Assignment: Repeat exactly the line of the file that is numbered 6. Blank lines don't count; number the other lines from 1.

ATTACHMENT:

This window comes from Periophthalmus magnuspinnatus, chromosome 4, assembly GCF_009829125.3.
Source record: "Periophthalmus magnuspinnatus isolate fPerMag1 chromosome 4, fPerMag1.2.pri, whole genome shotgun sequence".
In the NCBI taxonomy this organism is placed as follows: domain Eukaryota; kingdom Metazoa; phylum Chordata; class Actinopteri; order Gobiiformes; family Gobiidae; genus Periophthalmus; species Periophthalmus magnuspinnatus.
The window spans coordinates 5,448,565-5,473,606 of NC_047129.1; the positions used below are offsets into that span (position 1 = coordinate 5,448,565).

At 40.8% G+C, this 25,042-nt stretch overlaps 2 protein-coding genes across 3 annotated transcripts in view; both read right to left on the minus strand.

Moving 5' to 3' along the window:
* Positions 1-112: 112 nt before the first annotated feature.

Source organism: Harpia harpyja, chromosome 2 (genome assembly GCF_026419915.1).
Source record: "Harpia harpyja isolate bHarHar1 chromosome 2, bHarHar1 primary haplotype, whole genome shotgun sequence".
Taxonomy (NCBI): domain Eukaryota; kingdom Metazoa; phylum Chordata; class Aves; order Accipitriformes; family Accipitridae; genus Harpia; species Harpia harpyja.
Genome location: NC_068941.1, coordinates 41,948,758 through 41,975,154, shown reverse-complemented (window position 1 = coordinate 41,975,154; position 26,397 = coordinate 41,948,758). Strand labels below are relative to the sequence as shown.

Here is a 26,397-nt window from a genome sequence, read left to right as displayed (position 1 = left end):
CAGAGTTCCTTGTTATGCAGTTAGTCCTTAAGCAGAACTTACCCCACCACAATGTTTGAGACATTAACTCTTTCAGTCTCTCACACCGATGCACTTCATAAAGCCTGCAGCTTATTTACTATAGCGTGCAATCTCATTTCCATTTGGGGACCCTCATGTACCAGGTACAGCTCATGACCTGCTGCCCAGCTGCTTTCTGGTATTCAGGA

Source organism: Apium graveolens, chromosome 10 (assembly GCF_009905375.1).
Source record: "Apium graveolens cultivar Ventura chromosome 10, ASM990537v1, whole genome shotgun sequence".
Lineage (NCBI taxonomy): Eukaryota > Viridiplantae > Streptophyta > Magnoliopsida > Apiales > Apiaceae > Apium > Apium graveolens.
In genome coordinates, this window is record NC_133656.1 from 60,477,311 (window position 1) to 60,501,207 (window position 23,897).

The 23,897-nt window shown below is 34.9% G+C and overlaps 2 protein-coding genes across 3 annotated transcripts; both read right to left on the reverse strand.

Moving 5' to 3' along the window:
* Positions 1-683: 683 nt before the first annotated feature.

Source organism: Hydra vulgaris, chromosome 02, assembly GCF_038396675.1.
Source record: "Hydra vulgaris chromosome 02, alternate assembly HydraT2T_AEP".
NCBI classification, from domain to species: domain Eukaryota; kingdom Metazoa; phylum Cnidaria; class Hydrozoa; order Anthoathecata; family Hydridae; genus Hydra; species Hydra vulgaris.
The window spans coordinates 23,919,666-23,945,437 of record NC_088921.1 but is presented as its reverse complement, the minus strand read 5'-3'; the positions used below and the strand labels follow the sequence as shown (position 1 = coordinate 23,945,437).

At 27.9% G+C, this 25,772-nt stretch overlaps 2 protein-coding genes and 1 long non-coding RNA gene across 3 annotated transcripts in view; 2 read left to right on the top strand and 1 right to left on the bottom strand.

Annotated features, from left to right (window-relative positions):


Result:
Moving 5' to 3' along the window: